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Whats in a Name?
on 14 May 2009 by WebMaster author list
The story of a place or the story of a family can often be gleaned from names. We are familiar with, and justly proud of, our wonderful townland names derived from the original Irish, and the meanings attached to them. They are part of where we belong. But names disappear or get lost very easily and within a few generations [read more]
Local Townlands
on 04 May 2009 by WebMaster author list
When the “Killyfole Remembers” project was finished, we thought about in the future making a more comprehensive survey of the townlands in the immediate neighborhood covering the number and size of the farms in each townland, the surnames of families, the changes in the land use and farm building as far as possible, thus presenting a survey for every 25 [read more]
The first school bus
on 02 Mar 2006 by WebMaster author list
In 1937, a strange vehicle began to travel the roads. It was new to Northern Ireland but was to be the first of many. It looked rather like a gypsy caravan but since it went up and down the road at regular times during five days of the week, it couldn’t be one. It was the very first [read more]
Anything to Declare?
on 01 Mar 2006 by WebMaster author list
The smuggler sat on the train carrying his contraband goods in his pockets. This particular consignment was two 1lb bags of tea to be illegally transported over the Fermanagh/Monaghan border. The man was not a hardened criminal but rather an opportunist earning a little extra at a time when money was difficult to accumulate. He was unfazed [read more]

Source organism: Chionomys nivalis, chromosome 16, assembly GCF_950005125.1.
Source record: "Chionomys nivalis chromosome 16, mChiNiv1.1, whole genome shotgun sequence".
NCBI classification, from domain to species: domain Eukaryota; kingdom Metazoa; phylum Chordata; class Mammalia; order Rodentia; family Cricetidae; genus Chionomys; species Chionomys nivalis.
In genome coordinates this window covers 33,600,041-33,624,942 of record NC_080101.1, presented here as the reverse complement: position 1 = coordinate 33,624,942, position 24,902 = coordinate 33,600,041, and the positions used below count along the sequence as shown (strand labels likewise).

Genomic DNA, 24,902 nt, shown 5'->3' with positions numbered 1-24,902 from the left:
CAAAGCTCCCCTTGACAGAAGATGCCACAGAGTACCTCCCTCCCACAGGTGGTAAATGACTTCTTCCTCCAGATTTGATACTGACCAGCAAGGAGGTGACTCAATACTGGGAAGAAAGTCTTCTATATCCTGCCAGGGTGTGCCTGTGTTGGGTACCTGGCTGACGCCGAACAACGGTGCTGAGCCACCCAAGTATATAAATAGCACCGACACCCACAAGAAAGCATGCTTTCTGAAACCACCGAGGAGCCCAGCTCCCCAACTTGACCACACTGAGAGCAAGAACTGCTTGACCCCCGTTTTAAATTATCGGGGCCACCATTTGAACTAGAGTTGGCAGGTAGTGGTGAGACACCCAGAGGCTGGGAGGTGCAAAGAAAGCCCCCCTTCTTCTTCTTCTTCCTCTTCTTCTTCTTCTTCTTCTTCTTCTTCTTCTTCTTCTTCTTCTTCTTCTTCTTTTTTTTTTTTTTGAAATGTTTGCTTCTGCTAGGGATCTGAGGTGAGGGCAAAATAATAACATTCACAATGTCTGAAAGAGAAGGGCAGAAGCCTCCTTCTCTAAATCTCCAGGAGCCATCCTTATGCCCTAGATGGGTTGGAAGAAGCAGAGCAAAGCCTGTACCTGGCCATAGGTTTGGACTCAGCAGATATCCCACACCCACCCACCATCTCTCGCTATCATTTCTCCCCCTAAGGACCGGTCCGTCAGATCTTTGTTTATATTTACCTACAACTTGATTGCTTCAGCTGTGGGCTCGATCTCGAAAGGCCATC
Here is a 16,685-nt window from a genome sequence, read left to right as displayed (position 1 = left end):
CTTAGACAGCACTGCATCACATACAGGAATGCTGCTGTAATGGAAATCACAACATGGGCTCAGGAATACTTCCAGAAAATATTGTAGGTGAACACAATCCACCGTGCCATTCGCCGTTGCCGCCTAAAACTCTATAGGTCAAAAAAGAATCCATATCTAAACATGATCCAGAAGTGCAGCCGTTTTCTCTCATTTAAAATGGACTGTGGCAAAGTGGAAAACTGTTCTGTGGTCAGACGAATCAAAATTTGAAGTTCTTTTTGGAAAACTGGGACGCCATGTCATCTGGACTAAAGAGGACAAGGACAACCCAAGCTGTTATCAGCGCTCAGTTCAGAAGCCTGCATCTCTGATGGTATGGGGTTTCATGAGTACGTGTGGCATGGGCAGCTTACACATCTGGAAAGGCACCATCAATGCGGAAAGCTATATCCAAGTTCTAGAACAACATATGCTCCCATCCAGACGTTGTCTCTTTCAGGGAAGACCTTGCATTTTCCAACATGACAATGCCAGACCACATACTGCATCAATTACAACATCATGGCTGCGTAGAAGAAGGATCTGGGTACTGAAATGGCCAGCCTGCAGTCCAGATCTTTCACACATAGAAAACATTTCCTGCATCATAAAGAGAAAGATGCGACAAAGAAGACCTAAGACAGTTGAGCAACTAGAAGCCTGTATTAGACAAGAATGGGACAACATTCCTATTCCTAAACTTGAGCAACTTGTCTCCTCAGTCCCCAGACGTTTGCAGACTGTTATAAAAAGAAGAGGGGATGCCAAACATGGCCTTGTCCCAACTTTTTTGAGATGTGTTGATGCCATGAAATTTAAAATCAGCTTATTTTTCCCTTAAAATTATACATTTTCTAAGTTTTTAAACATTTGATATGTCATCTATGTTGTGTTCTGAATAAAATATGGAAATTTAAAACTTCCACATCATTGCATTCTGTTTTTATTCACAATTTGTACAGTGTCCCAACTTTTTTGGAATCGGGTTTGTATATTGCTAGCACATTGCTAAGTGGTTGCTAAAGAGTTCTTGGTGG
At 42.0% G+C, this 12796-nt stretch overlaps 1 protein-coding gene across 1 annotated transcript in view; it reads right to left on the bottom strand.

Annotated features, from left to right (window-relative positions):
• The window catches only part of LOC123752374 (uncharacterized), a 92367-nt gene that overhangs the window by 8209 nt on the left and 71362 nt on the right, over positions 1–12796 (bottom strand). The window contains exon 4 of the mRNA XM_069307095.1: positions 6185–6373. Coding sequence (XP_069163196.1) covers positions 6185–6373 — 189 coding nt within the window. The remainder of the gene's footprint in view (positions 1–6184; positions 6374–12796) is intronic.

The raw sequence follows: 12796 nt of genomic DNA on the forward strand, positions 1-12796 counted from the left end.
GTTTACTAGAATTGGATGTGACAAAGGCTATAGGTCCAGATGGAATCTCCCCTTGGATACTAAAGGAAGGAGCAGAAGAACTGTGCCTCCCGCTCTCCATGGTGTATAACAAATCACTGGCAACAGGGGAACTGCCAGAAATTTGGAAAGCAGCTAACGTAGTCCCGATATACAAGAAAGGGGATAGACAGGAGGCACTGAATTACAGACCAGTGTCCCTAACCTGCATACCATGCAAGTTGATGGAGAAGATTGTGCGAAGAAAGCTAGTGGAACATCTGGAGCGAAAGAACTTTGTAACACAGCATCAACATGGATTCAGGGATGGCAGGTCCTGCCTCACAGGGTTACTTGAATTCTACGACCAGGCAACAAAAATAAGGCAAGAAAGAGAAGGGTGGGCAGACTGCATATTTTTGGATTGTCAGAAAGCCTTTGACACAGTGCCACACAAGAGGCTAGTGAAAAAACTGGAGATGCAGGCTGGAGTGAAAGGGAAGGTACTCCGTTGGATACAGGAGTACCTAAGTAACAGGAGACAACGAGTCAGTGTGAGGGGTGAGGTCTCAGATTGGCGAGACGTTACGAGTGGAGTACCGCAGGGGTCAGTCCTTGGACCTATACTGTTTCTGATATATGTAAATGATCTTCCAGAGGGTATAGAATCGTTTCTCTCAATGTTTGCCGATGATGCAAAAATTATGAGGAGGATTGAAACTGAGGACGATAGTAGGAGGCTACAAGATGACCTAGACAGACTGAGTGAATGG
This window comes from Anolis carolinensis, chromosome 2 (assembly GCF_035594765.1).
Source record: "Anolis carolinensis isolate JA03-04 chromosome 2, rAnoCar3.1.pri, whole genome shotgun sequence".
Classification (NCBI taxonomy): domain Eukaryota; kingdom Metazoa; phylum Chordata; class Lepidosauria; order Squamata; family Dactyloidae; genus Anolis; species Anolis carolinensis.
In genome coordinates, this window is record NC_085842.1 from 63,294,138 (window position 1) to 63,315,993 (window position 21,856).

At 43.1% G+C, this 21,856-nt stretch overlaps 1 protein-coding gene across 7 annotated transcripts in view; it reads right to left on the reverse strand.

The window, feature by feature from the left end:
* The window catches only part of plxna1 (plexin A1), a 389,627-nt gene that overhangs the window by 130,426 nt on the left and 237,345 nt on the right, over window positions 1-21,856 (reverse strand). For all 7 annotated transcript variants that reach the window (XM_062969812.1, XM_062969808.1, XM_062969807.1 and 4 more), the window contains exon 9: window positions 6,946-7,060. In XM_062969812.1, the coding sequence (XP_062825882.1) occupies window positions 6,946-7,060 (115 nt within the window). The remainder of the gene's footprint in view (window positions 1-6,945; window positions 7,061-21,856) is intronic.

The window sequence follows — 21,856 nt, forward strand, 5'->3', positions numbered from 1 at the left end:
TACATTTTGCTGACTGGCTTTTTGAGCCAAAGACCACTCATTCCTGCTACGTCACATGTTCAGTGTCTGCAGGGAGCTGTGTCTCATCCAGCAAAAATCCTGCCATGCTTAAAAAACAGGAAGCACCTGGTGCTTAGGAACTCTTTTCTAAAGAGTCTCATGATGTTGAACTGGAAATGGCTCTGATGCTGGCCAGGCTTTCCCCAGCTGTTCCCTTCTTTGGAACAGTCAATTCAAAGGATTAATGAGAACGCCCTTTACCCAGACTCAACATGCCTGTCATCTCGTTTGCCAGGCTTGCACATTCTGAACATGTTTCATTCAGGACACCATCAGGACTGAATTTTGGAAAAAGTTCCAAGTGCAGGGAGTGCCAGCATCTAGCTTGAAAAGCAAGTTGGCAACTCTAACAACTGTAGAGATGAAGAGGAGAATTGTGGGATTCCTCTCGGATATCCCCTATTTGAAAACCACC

Farming on a small family farm
on 22 Feb 2006 by WebMaster author list
During the period 1800-1830, farming was relatively prosperous. Regular weekly markets were established in Clones on a Thursday and a fair on the last Thursday of the month. The farm produce on sale consisted of grain, wheat, oats, barley and rye, butter and eggs, and pigs, either live for fattening or fattened pigs for the curers. Because of [read more]
Three to a spade
on 22 Feb 2006 by WebMaster author list
Planted boglands show that time has changed the farmer’s way of life. From the 1930s until oil succeeded turf as the most popular fuel, Tommy Johnston worked on a bog at Coolnasilla. He says, “fifty families cut turf out there and you know there’s not one in that whole area now”. When the weather is good enough, [read more]
Weather Station
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